Scott expressed concerns about illegal aliens convicted of violent crime and DUIs, saying they represent a potential threat to the safety of other residents. However, Scott was unable to provide either a clear definition of what justifies an illegal immigrant’s deportation or the number of alien residents that should be deported.
“If you’re convicted of criminal activity, I think you should be deported,” Scott said. “[But] I will clarify… [I am speaking of] egregious crimes.”
On March 28, Scott signed into law S.79 , a bill crafted to shield illegal immigrants from “compulsory collection of personally identifying information, or dissemination of that information for purposes of establishing a mandatory federal registry or database.”
Immigration experts have told Watchdog that concealing data about illegal immigrants could cause Vermont to lose federal dollars it receives to support a variety of programs, including law enforcement.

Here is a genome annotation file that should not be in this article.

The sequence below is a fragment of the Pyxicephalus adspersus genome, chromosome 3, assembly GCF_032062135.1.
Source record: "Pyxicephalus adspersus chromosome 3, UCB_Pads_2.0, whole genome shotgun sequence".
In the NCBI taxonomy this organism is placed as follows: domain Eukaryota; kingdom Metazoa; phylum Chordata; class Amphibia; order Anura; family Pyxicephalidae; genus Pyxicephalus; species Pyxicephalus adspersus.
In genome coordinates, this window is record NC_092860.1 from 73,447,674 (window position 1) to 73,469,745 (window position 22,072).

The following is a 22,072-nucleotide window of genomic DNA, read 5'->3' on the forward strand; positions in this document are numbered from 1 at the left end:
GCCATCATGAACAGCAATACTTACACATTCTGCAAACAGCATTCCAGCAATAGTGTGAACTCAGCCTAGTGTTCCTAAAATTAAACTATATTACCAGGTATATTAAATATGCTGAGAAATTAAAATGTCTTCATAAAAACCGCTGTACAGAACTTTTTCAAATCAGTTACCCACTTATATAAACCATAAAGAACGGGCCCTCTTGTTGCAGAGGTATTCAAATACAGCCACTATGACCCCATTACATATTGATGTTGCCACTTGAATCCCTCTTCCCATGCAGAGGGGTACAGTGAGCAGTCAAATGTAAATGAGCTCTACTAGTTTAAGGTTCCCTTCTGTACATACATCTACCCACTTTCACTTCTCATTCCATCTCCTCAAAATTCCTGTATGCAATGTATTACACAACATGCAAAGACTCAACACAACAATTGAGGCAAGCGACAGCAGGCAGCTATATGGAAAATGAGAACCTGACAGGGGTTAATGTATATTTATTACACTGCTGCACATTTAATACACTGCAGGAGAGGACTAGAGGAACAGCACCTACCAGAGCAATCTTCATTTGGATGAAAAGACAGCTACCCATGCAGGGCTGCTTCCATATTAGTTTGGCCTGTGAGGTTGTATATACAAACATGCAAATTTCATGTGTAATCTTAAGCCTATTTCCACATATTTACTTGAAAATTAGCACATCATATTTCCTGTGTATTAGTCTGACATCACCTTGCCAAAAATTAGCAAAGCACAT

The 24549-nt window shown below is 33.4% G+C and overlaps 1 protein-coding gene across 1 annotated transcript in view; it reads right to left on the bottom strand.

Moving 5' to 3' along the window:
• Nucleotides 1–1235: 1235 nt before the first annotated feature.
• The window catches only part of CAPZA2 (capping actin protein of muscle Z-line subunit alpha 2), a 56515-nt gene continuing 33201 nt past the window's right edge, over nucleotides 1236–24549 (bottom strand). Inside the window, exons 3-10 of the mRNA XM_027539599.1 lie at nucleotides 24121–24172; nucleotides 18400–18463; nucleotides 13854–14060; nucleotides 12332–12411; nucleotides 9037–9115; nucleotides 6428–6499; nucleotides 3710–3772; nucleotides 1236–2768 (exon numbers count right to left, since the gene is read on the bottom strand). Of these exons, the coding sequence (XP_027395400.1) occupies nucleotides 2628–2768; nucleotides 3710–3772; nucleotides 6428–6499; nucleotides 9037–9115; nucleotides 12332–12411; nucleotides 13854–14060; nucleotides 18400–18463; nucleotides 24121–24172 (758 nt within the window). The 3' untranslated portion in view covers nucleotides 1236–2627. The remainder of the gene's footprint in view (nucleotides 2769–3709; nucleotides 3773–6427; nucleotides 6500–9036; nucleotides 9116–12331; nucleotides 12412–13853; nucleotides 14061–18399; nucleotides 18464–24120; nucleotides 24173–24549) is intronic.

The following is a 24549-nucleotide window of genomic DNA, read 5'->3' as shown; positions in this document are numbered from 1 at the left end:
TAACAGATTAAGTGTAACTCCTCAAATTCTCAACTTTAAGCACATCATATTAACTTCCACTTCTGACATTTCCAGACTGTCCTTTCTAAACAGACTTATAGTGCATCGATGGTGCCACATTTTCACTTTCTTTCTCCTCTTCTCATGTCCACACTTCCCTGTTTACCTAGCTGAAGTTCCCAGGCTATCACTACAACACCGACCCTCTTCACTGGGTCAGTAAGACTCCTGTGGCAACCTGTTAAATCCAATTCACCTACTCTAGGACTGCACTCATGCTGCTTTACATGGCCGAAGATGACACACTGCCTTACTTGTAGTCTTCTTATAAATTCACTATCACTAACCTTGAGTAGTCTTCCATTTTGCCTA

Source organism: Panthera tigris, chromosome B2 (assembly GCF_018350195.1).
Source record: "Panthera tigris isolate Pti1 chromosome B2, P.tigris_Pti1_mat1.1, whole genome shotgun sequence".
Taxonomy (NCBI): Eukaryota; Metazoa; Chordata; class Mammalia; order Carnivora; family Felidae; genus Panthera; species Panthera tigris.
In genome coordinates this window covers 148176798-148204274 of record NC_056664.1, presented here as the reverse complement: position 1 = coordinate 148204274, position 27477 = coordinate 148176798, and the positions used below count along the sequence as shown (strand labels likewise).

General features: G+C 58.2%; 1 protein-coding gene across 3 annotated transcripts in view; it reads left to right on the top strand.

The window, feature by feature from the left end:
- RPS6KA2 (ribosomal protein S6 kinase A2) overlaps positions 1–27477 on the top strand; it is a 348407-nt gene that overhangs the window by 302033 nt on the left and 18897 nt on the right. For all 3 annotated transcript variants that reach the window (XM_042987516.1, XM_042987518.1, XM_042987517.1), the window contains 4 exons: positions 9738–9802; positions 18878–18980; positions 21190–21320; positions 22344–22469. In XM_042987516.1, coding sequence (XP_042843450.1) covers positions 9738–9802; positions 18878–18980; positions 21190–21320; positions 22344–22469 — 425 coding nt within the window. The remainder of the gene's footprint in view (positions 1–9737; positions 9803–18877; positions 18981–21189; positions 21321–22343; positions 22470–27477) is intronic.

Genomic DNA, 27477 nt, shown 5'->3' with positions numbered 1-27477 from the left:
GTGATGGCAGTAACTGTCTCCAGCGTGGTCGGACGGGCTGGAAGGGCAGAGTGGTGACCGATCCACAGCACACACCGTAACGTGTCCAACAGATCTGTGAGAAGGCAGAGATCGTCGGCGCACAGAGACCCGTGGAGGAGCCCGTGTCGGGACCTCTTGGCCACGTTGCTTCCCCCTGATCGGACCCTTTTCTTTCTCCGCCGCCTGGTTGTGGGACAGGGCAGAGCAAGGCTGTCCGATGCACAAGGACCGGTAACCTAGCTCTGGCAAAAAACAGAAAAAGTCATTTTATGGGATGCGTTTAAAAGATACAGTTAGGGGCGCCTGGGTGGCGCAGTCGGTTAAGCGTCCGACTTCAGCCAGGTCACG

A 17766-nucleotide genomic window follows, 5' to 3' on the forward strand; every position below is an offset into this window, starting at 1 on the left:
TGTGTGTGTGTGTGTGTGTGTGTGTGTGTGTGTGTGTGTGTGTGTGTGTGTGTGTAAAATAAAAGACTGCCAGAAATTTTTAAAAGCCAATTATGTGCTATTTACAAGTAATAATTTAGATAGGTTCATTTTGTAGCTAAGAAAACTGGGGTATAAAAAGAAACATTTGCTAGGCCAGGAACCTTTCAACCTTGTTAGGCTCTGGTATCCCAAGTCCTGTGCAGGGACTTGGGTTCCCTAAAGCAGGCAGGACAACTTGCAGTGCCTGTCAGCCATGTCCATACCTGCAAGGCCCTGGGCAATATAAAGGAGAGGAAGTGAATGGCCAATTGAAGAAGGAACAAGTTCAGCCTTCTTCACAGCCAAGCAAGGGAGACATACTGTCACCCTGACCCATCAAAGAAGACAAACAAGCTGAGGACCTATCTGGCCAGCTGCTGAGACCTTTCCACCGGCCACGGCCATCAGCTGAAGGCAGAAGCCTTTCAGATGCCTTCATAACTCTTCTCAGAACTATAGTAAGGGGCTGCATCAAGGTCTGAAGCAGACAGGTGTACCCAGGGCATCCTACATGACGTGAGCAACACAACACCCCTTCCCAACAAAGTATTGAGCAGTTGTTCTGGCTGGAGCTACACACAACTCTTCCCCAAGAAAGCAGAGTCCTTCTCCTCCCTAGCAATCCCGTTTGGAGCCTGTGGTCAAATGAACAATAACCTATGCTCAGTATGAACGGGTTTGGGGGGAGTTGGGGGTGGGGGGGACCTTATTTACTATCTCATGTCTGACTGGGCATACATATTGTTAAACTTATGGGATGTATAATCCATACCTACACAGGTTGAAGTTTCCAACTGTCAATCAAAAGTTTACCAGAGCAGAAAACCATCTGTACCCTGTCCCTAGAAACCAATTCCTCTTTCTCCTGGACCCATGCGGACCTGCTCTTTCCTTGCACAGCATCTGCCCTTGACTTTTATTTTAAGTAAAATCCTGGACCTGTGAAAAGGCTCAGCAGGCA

Rebecca Kelley, the governor’s communications director, told Vermont Watchdog that “our understanding is that our state policies are compliant with federal law and, therefore, there would not be a justification for withholding federal funds.”
Vermont Watchdog has reported that among the characteristics the state wants hidden from federal immigration enforcement officers are immigration status, national origin, religion, race and color. But, following Scott’s statement on Thursday, it is uncertain how deportation in Vermont can occur without some state officials revealing the status of criminal immigrants in contradiction to the spirit of S.79.